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How to Merge Fantasy With Science Fiction

Discussion in 'Research' started by Lancasrer, Oct 5, 2020.

  1. Svrtnsse

    Svrtnsse Staff Article Team

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    ...and any sufficiently advanced magic is indistinguishable from technology.
     
    Malik likes this.
  2. Gormnghast is considered Horror
    The Lions of Al-Rassan is historical fiction
    I can't find much of anything on The Company
    Swordspoint is Fantasy Of Manners, which has no or few supernatural elements, nor does it have anything that couldn't be in the real world, so it's not even Speculative Fiction.
     
  3. If Fantasy didn't have magic/supernatural elements, it would be Historical Fiction or Alternate History.
     
  4. Steerpike

    Steerpike Felis amatus Moderator

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    Gormenghast is not horror.

    Lions of Al-Rassan is not historical fantasy--it's set in a made up world, along with many of his other books, that are analogs of the real world. Some people have invented the phrase 'historical fantasy' for this kind of work--distinguished from historical fiction by use of the word 'fantasy.'

    Your statement about Swordspoint doesn't even make any sense. It's set in a made-up world. One of the sequels was nominated for the Mythopoeic Award, which is a fantasy award.

    Kushner is the one who first called her work a "fantasy of manners," and she considers the book series fantasy.

    Not to mention, again, that these are all shelved in the fantasy section at the bookstore. They're not in general fiction, which is where historical fiction is found.

    Wherever you're getting your information from is incorrect.
     
    Dark Lord Thomas Pie likes this.
  5. Eduardo Letavia

    Eduardo Letavia Minstrel

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    Oh my! This thread has turned into some sort of battle about what's and what's not fantasy or scifi, although it's understandable given the gray areas that these two speculative genres share. This problem is aggravated by the particularities of science fiction, a genre that has itself proven to be so fluid, so adaptable, so anything that it's the only literary genre (as far as I've seen) that has an exclusive article on Wikipedia just about its definition! And not a short one, mind you, although mostly full of writers quotes. From the ones listed there, there is one from Norman Spinrad that I found quite charming:
    (This is a longer version of the Spinrad's quote that I've found here)

    I think there's another like-minded quote which says something like "Science fiction is what my editor says is science fiction.", but I neither remember who or when it was said (I think it comes from the classic golden era of scifi but I'm not sure). So, trying to set in stone what these two genres are or are not is like trying to clip their wings instead of allowing them to keep on evolving, as they've been doing through the years.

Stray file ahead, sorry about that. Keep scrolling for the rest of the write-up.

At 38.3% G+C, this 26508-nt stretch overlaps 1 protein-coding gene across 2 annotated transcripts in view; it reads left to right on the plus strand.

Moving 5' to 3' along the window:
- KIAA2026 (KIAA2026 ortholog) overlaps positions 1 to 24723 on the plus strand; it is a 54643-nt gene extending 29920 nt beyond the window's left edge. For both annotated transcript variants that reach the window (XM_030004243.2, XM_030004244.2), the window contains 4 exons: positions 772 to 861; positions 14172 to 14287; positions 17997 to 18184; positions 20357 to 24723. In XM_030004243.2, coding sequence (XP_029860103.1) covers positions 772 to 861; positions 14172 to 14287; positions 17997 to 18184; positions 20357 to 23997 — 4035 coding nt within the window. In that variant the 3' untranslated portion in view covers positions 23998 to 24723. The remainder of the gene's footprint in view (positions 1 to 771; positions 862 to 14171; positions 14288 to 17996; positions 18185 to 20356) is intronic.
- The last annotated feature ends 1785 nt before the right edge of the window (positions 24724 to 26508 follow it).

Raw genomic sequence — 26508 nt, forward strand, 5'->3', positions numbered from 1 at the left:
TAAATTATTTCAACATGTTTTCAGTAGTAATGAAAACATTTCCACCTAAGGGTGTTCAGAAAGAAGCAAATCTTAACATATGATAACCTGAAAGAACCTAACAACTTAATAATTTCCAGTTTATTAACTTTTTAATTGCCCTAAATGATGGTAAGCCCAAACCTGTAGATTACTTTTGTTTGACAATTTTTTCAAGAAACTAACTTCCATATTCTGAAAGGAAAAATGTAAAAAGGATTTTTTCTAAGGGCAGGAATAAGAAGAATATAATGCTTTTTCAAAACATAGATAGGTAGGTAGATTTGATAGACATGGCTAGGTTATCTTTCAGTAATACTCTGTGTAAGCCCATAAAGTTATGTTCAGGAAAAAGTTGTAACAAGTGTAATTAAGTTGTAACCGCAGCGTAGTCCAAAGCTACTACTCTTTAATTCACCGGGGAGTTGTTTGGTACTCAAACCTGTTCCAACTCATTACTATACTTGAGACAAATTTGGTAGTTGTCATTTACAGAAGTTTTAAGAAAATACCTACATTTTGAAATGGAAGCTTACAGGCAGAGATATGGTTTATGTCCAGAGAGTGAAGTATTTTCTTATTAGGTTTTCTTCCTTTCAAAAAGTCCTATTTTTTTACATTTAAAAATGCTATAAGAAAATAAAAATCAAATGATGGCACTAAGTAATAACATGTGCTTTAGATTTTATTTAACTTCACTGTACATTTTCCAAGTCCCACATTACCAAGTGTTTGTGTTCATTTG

So, I think that, in the end, the only possible answer to your question, LancasrerLancasrer , is to play the merge following your instinct, knowledge and personal taste, while paying attention to the feeling or vibe you want to give to your story with such merge. Although bear in mind that everything in this universe and in any other is physics, even when things look really twisted and strange to us.
     
    Dark Lord Thomas Pie likes this.
  6. Prince of Spires

    Prince of Spires Inkling

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    The thing to remember about genre is that genre is mainly a marketing tool. It's the shelve a bookstore puts the book on, it's the section a buyer browses. This means that a genre is not a clearly defined thing but belongs in the "you know what it is when you see it" group of things. It also means that it's fluid and changes over time. What's even more, a lot of (smaller) bookstores don't actually distinguish between SciFi and Fantasy, but rather they have a SciFi & Fantasy section, making the difference meaningless.

    Going with "you know what it is when you see it", I get the following genre definitions:
    Fantasy: uses magic or an alternate world with a historical technology level.
    SciFi: uses futuristic technology.

    Yes, there's a lot you can argue over in those definitions. About how the central question in the genres is different. Or about when something is technology or magic and so on. But that's details in my opinion. For me it's simpler. Take a random person in the street. Tell them you have a book about spaceships and they'll assume it's SciFi. Tell them there is magic in it and they'll assume it's fantasy. And since genre is a marketing tool, that's what's important, what that random person looking for a book thinks the genre is.

    How does that play into the OP question about how to mix the two. Well, in my opinion, just do it. As has been mentioned, Star Wars is the best and most well known example. And it's popularity shows that there is demand for these kinds of tales. So how to do it, put your magic in a futuristic setting with spaceships. If magic exists in your universe, and space travel is scientifically possible in your universe, then just roll the timeline forward to a point where you have both.